Manhattan U.S. Attorney Announces $4.4 Million Settlement Of Civil Lawsuit Against VNS Choice For Improper Collection Of Medicaid Payments
VNS Choice Admits to Collecting Medicaid Payments for Hundreds of Beneficiaries Who It Failed to Timely Disenroll From Its Managed Long-Term Care Plan
Joon H. Kim, the Acting United States Attorney for the Southern District of New York, announced today that the United States has settled a civil fraud lawsuit against VNS CHOICE, VNS CHOICE COMMUNITY CARE, and VISITING NURSE SERVICE OF NEW YORK (collectively, “VNS”) for improperly collecting monthly Medicaid payments for 365 Medicaid beneficiaries whom VNS Choice failed to timely disenroll from the VNS Choice Managed Long-Term Care Plan (“Choice MLTCP”). Most of the beneficiaries who should have been disenrolled from the Choice MLTCP were no longer receiving health care services from VNS. Under the terms of the settlement approved today by United States District Judge Ronnie Abrams, VNS Choice must pay a total sum of $4,392,150, with $1,756,860 going to the United States and the remaining amount to the State of New York. In the settlement, VNS admits that VNS Choice failed to timely disenroll 365 Choice MLTCP members and, as a result, received Medicaid payments to which it was not entitled.
Acting Manhattan U.S. Attorney Joon H. Kim said: “VNS Choice failed to timely disenroll individuals from its managed care plan and continued to collect Medicaid payments for their care, even when it provided no medical services to them. This Office is committed to holding accountable those who receive government health care program dollars to which they are not entitled.”
HHS-OIG Special Agent in Charge Scott J. Lampert said: “As State Medicaid Programs increasingly have moved to managed care arrangements, we have adapted our investigative tools accordingly. We will continue to work closely with our state and federal law enforcement partners to unravel these schemes, and hold health care providers accountable for the money they receive.”
VNS Choice administers a Managed Long-Term Care Plan for Medicaid beneficiaries pursuant to a contract with the New York State Department of Health (“MLTC Contract”). VNS Choice receives payments for each member enrolled in the Plan (called “capitation payments”) in exchange for arranging and providing certain community-based long-term care services, such as care management, skilled nursing services, physical therapy, speech therapy, occupational therapy, and preventive services. During the relevant period, VNS Choice received a monthly capitation payment of $3,800 to $4,200 for each Choice MLTC member.
The MLTC Contract sets forth various circumstances under which members must be disenrolled. For example, VNS Choice is required to disenroll Choice MLTCP members when it knows that a member no longer resides in the service area, a member has been absent from the service area for a specified number of consecutive days, a member is hospitalized for 45 consecutive days or longer, a member is no longer eligible to receive Medicaid benefits, or a member is deemed to be no longer eligible for managed long-term care. VNS Choice also must initiate disenrollment upon a member’s voluntary request.
As alleged in the United States’ Complaint filed in Manhattan federal court, VNS Choice failed to timely disenroll 365 Choice MLTCP members as required by the MLTC Contract and regulatory requirements during the period January 1, 2011, through March 31, 2015. In many instances, VNS Choice continued to collect capitation payments for several months after the date the member should have been disenrolled, during which time VNS Choice provided no health care services to the member. Approximately half of the 365 members moved out of VNS Choice’s service area or left the service area for extended periods of time. Other members notified VNS Choice of their desire to disenroll from the Choice MLTCP or repeatedly refused services but were not timely disenrolled. VNS Choice also failed to promptly disenroll members after determining that they no longer met managed long-term care eligibility criteria. Although VNS Choice eventually disenrolled the 365 members, it kept the Medicaid payments it had improperly received for these members while delaying their disenrollment.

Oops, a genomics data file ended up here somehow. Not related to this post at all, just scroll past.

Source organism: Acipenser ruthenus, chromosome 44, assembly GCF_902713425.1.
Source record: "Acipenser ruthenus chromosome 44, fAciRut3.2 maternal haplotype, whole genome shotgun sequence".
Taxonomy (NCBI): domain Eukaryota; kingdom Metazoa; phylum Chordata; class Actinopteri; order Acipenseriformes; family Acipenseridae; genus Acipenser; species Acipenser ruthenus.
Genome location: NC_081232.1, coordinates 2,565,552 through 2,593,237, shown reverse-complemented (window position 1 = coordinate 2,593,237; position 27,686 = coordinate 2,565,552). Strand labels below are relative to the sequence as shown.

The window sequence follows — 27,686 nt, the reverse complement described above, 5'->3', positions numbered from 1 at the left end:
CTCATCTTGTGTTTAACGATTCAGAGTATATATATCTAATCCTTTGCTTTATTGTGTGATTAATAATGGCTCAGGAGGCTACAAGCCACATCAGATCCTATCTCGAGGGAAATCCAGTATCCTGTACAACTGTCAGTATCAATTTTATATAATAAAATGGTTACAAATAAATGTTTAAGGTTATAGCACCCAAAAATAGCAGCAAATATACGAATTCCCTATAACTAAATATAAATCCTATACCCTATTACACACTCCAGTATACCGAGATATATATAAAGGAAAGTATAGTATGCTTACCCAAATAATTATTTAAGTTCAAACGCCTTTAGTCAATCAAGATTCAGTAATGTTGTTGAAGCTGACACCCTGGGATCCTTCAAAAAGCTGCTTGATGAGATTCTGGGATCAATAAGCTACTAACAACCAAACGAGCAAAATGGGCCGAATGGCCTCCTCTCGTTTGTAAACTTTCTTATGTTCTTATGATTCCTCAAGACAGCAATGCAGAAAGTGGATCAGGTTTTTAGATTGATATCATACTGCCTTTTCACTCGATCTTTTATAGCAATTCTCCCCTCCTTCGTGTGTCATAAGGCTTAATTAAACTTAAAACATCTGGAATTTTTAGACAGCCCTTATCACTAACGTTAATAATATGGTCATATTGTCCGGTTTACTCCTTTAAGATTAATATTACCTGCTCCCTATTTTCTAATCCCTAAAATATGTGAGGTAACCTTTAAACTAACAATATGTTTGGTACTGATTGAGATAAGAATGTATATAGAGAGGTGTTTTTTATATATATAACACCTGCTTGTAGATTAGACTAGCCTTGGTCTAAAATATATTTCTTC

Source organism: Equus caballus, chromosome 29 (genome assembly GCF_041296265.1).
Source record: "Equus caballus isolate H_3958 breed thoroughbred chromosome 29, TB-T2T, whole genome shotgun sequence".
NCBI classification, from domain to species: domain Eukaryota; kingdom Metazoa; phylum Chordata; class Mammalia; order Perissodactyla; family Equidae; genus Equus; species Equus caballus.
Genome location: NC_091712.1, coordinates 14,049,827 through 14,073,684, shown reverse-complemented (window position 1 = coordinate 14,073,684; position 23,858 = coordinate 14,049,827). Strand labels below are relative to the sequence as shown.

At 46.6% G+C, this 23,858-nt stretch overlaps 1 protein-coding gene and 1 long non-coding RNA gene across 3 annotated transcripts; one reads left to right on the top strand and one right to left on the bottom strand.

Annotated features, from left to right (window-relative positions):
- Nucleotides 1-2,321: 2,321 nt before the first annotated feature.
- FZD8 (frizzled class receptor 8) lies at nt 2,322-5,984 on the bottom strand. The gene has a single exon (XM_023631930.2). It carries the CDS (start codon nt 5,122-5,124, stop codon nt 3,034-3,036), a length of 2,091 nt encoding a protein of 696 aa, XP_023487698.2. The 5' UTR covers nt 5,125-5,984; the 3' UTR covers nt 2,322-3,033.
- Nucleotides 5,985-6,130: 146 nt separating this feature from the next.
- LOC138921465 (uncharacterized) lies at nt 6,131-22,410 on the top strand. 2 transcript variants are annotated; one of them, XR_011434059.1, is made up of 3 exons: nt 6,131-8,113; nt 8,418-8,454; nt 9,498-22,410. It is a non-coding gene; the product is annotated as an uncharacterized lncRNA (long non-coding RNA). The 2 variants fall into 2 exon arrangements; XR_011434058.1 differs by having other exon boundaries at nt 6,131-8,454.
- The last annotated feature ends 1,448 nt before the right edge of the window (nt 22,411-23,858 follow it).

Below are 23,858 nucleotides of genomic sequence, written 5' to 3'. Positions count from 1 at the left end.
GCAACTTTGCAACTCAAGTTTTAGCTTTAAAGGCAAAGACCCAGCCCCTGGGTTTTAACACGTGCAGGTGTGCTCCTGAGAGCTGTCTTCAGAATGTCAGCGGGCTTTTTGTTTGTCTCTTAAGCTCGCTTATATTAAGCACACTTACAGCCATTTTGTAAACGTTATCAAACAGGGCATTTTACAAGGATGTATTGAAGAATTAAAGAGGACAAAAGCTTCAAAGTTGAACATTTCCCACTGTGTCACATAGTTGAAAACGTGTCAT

As part of the settlement, VNS admits, acknowledges, and accepts responsibility for the following conduct:
VNS Choice failed to identify and disenroll 365 Choice MLTCP members in a timely manner and, as a result, received monthly capitation payments to which it was not entitled.
With respect to a number of these 365 Choice MLCTP Members, VNS Choice was aware at the time it ultimately disenrolled the members that the members should have been disenrolled earlier, but failed to repay Medicaid for the monthly capitation payments that VNS Choice had improperly received for those members.
In connection with the filing of the lawsuit and settlement, the Government joined a private whistleblower lawsuit that had been filed under seal pursuant to the False Claims Act. The Government previously partially intervened in this whistleblower lawsuit and entered into a settlement with VNS to resolve allegations relating to the use of social adult day care centers to enroll ineligible members in the Choice MLTCP.
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Mr. Kim thanked the Office of the Inspector General for HHS for its assistance. Kim also thanked the Medicaid Fraud Control Unit of the New York State Attorney General’s Office for its investigative efforts and work on the case.
The case is being handled by the Office’s Civil Frauds Unit. Assistant U.S. Attorney Jeffrey K. Powell is in charge of the case.